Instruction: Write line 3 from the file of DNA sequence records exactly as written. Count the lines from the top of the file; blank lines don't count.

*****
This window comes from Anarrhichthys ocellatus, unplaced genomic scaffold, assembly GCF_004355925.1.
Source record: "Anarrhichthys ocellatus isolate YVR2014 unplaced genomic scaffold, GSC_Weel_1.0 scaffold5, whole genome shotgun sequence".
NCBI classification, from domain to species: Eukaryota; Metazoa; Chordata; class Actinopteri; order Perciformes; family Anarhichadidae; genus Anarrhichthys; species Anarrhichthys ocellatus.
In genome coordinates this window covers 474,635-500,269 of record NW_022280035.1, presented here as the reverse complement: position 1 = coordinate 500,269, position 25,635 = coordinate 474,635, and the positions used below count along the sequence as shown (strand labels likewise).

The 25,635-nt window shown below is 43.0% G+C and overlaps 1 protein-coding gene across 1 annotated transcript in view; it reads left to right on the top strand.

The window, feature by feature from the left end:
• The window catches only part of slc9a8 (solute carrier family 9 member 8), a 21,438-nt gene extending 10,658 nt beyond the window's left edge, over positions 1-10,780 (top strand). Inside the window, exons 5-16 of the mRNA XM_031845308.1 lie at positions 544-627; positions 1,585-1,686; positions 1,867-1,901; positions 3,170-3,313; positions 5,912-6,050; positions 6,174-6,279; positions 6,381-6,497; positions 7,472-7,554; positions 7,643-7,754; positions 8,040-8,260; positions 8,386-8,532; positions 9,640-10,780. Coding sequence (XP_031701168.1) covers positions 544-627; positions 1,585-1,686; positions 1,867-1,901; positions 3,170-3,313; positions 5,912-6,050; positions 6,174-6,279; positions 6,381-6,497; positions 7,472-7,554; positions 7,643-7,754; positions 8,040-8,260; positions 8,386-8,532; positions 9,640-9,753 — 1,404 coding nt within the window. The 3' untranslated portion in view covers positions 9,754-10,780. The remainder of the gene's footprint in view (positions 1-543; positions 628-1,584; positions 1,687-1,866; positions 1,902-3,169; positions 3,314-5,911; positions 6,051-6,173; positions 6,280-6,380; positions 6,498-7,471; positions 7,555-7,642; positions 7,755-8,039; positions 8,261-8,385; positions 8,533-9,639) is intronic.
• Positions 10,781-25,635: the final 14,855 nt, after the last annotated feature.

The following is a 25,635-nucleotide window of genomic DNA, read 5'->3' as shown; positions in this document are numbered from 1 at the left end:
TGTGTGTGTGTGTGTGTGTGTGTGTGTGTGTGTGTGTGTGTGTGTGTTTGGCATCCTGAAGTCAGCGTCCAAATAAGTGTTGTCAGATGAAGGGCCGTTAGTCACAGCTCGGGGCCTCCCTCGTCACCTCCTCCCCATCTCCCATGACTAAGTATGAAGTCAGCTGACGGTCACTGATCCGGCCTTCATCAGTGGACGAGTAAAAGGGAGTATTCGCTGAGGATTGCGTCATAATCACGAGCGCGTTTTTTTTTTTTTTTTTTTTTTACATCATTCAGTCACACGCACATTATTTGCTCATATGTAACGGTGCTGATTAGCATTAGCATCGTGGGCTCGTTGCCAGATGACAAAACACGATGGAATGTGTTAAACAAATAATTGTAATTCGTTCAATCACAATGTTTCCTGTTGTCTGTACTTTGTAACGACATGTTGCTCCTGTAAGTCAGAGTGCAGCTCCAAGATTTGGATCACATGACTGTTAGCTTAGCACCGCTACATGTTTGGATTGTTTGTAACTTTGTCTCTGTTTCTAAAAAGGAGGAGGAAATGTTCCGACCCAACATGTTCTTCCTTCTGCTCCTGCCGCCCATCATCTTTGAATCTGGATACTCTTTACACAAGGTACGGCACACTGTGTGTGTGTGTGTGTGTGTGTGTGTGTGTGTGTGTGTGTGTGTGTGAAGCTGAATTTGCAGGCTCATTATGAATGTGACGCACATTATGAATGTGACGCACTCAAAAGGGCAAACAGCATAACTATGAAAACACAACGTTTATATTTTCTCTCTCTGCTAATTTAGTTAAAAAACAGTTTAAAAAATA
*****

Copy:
NCBI classification, from domain to species: Eukaryota; Metazoa; Chordata; class Actinopteri; order Perciformes; family Anarhichadidae; genus Anarrhichthys; species Anarrhichthys ocellatus.